I think we’re alone now

Not my first impression of the C30

First impressions can linger for quite some time and this is often very true with cars.  So on a wintry evening in a poorly-lit, icy car park, I found my way into the Volvo C30.  After taking a couple of minutes to find the basic controls I’m away.  The first song on the radio is “I think we’re alone now” by Tiffany.  And strangely, we are.  The weather is so bad, many commuters have left work early – the roads are almost deserted.  I’m heading off to meet a friend for a drink in an unfamiliar part of town.  The snow has already started to build up and I’m driving the most powerful diesel C30 on the market, the D4.

Feather in the power though and this is a wonderfully docile car.  The cabin is a relaxing place, instruments and controls are where you might expect to find them and they feel good to the touch.  The Ford Focus chassis pedigree and Volvo build and safety features provide ample confidence in these grizzly conditions.  The C30 is very sure-footed indeed.  While companies and corporations might be global affairs, there is something of its home in this Volvo which inspires confidence in the poor weather; the Swedes are notoriously good at coping with snow, after all.

On the return journey, Tiffany appears again on the radio.  She’s becoming quite insistent: “There doesn’t seem to be anyone around”.  That’ll be the weather.  Could she really have written this thinking about the bitterly east wind and the snow now completely covering the deserted tarmac? 

Unlike its opposition, Volvo brands the C30 a coupé rather than a hatchback.  It has four seats not five and the boot is a little smaller than most.  That said, it is perfectly adequate for a few bags of shopping or general child paraphernalia.  Instead of being all things to all people, I’m actually pleased to see there have been some compromises to make the C30 to stand out from the crowd.  Whether or not the slightly unusual rear end is to your taste, there is certainly no mistaking it.  Like the array of modern interpretations of cars from our past such as the MINI or Sirocco, its design picks out a little of its predecessors with the 480 ES from the ‘80s and even 1800 ES from four decades ago sharing similar glass tailgates.

A couple of days later, the opinions of my three-and-a-half year old are forthcoming.  “Are we going in the orange car?”  Yes, we are.  “We like this car.”  Yes, we do.  And after I found some dry road to flex the accelerator pedal, “that was really good”.  Yes it was – the C30 D4 certainly moves, feeling sprightlier than its quoted 8.1 seconds to 60.  The five cylinder engine mated to the twin tail pipes offers a lovely throaty warble when pressing on.  Handling is taught and predictable.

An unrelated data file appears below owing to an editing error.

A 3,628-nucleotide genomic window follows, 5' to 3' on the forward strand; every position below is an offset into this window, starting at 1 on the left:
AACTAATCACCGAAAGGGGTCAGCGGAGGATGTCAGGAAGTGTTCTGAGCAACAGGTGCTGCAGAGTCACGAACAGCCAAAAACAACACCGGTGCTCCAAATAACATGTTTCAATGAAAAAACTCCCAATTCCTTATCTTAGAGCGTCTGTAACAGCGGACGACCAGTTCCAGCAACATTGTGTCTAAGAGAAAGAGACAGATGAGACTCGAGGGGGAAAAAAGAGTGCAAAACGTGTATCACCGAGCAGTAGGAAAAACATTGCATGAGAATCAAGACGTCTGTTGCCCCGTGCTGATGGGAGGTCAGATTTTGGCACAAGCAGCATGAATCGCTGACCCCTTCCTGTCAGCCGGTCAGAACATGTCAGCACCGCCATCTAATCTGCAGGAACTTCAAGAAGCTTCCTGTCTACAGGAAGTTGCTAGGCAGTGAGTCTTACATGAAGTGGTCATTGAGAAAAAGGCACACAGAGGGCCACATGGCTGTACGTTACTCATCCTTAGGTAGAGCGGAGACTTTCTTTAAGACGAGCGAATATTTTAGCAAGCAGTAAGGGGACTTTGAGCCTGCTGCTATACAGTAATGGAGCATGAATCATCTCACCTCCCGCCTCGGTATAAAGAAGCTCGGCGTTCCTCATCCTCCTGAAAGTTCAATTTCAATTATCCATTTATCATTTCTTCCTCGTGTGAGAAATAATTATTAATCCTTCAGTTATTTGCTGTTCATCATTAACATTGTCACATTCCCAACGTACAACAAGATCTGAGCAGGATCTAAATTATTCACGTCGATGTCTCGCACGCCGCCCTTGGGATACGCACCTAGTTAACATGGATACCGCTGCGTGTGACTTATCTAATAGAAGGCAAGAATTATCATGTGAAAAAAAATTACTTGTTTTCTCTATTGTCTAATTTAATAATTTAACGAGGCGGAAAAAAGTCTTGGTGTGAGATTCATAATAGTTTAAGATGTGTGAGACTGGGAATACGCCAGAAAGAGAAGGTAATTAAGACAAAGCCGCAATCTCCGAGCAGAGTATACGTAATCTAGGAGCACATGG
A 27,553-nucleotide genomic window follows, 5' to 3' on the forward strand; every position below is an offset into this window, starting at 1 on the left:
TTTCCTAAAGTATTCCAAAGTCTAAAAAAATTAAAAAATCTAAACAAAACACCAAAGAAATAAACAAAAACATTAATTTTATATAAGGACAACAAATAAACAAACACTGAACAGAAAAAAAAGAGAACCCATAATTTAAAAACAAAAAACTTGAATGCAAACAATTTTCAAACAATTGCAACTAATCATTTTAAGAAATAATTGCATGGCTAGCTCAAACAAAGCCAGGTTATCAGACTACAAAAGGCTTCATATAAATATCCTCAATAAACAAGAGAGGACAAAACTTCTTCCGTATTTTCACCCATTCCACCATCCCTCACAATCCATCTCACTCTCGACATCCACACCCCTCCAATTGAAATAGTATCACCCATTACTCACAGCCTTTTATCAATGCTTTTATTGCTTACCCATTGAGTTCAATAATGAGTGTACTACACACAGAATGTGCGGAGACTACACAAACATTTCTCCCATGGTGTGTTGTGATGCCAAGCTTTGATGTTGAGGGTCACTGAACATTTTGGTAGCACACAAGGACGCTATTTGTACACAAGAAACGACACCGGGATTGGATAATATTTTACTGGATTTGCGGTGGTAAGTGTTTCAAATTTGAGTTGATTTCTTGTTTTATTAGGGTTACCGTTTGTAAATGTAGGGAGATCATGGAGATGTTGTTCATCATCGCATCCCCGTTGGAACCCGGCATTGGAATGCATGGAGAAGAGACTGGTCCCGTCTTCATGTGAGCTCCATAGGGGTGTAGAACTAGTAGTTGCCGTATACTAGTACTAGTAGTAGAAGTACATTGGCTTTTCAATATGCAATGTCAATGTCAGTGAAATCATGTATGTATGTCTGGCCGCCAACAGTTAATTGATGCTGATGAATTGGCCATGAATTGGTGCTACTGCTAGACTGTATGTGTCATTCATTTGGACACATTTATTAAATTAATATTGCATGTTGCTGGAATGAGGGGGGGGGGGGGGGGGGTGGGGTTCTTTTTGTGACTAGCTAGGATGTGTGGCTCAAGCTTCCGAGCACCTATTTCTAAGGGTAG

The gear selection from the six speed gearbox is light, with narrow gate and fairly short throw.  A slightly stronger return spring to bring the lever back to its centre position would speed up changes into third or fourth gear from both ends of the gate but otherwise it is a delight.

To be picky, the ride over our potholed road network is a little firm, but this highlights the solid build – nothing rattled.  The handbrake is perfectly positioned for a left-hand-drive car, so in the UK it is ideal for use by the front seat passenger.  Entry to and egress from the back is slow because of the electric seats option – while the seat tips forward manually, the potential passenger (or escapee) has to wait for the slow motor to move the seat base forwards.  A fully manual click and slide option would be preferable.  My last criticism is the location of the Isofix mounting lugs for attaching a child seat in the rear: they are too recessed for easy access; I had quite a fight to fit the seat.  This would be frustrating if regularly swapping a seat between cars.

The basic C30 D4 SE comes in at £21,630 – which is not cheap and this particular car is bristling with extras, adding a fair whack on top.  However, without the long options list, the essential building blocks are sound.  If your lifestyle doesn’t clash with the C30’s three doors, diminutive tail and Tiffany on the radio, you should find this a delightful, capable car.

Vital statistics

Power: 177 PS, emissions: 134 g/km, torque: 400Nm

Rating: ●●●●○





2 comments

  1. Chris Brobin says:

    Excellent article Mr Writer, your descriptions of the car have created a clear picture of what driving the C30 would be like. Would I get credit from my friends for having this as my next company car?

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